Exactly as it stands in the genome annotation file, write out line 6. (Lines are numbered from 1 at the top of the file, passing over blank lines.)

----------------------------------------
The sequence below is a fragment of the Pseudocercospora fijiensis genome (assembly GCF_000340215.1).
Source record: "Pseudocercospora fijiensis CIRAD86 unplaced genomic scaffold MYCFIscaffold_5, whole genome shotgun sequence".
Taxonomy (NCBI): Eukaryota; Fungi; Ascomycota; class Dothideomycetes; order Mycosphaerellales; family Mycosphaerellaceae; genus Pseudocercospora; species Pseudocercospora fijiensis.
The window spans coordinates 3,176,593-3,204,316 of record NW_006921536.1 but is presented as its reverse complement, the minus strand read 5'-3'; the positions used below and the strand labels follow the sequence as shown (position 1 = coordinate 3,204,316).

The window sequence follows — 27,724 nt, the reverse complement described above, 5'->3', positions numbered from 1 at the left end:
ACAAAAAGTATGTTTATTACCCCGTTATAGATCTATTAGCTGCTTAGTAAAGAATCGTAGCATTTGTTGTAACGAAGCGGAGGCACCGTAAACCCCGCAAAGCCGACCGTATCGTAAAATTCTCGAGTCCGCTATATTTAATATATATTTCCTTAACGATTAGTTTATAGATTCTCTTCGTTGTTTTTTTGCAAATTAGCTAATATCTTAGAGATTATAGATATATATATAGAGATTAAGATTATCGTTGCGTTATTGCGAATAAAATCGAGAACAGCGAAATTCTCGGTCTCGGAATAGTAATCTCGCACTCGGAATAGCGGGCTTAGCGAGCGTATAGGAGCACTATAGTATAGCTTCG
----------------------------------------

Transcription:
ACAAAAAGTATGTTTATTACCCCGTTATAGATCTATTAGCTGCTTAGTAAAGAATCGTAGCATTTGTTGTAACGAAGCGGAGGCACCGTAAACCCCGCAAAGCCGACCGTATCGTAAAATTCTCGAGTCCGCTATATTTAATATATATTTCCTTAACGATTAGTTTATAGATTCTCTTCGTTGTTTTTTTGCAAATTAGCTAATATCTTAGAGATTATAGATATATATATAGAGATTAAGATTATCGTTGCGTTATTGCGAATAAAATCGAGAACAGCGAAATTCTCGGTCTCGGAATAGTAATCTCGCACTCGGAATAGCGGGCTTAGCGAGCGTATAGGAGCACTATAGTATAGCTTCG